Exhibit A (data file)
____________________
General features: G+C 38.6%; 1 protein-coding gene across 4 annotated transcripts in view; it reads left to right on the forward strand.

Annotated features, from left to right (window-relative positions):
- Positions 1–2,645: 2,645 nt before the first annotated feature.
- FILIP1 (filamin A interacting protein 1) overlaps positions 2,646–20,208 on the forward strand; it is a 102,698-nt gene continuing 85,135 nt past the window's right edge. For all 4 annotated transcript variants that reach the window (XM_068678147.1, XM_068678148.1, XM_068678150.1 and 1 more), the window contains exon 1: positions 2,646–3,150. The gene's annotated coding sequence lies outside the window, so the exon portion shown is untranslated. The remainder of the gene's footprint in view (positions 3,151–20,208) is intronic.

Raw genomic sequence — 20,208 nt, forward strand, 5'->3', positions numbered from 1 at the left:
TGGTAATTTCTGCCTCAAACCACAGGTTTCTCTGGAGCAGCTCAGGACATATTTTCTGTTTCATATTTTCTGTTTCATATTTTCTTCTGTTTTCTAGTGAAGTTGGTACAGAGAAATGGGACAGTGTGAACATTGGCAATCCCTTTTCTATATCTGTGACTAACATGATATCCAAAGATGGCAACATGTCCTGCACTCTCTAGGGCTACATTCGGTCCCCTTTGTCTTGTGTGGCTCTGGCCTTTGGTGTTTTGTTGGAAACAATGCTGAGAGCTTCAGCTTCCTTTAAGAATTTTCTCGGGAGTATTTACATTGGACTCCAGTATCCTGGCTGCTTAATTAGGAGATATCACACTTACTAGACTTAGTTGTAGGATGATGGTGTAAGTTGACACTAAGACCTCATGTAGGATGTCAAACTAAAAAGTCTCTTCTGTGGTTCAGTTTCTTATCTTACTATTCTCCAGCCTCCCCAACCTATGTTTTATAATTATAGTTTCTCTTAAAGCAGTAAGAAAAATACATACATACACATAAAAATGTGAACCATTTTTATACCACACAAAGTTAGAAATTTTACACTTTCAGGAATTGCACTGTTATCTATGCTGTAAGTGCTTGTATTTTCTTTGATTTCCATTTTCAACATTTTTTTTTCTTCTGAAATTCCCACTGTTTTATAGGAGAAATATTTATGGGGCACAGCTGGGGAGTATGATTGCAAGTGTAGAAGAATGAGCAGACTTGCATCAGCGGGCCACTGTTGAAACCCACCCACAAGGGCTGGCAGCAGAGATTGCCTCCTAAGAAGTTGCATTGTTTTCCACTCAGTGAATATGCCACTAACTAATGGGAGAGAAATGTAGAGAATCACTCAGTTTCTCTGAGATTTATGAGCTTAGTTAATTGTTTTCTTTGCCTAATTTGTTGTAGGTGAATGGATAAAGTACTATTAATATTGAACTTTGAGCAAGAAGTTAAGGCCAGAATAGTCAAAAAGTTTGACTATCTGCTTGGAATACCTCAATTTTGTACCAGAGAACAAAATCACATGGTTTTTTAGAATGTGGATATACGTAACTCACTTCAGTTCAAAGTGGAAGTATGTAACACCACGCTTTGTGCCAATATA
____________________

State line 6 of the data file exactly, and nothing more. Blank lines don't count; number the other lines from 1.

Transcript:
TGGTAATTTCTGCCTCAAACCACAGGTTTCTCTGGAGCAGCTCAGGACATATTTTCTGTTTCATATTTTCTGTTTCATATTTTCTTCTGTTTTCTAGTGAAGTTGGTACAGAGAAATGGGACAGTGTGAACATTGGCAATCCCTTTTCTATATCTGTGACTAACATGATATCCAAAGATGGCAACATGTCCTGCACTCTCTAGGGCTACATTCGGTCCCCTTTGTCTTGTGTGGCTCTGGCCTTTGGTGTTTTGTTGGAAACAATGCTGAGAGCTTCAGCTTCCTTTAAGAATTTTCTCGGGAGTATTTACATTGGACTCCAGTATCCTGGCTGCTTAATTAGGAGATATCACACTTACTAGACTTAGTTGTAGGATGATGGTGTAAGTTGACACTAAGACCTCATGTAGGATGTCAAACTAAAAAGTCTCTTCTGTGGTTCAGTTTCTTATCTTACTATTCTCCAGCCTCCCCAACCTATGTTTTATAATTATAGTTTCTCTTAAAGCAGTAAGAAAAATACATACATACACATAAAAATGTGAACCATTTTTATACCACACAAAGTTAGAAATTTTACACTTTCAGGAATTGCACTGTTATCTATGCTGTAAGTGCTTGTATTTTCTTTGATTTCCATTTTCAACATTTTTTTTTCTTCTGAAATTCCCACTGTTTTATAGGAGAAATATTTATGGGGCACAGCTGGGGAGTATGATTGCAAGTGTAGAAGAATGAGCAGACTTGCATCAGCGGGCCACTGTTGAAACCCACCCACAAGGGCTGGCAGCAGAGATTGCCTCCTAAGAAGTTGCATTGTTTTCCACTCAGTGAATATGCCACTAACTAATGGGAGAGAAATGTAGAGAATCACTCAGTTTCTCTGAGATTTATGAGCTTAGTTAATTGTTTTCTTTGCCTAATTTGTTGTAGGTGAATGGATAAAGTACTATTAATATTGAACTTTGAGCAAGAAGTTAAGGCCAGAATAGTCAAAAAGTTTGACTATCTGCTTGGAATACCTCAATTTTGTACCAGAGAACAAAATCACATGGTTTTTTAGAATGTGGATATACGTAACTCACTTCAGTTCAAAGTGGAAGTATGTAACACCACGCTTTGTGCCAATATA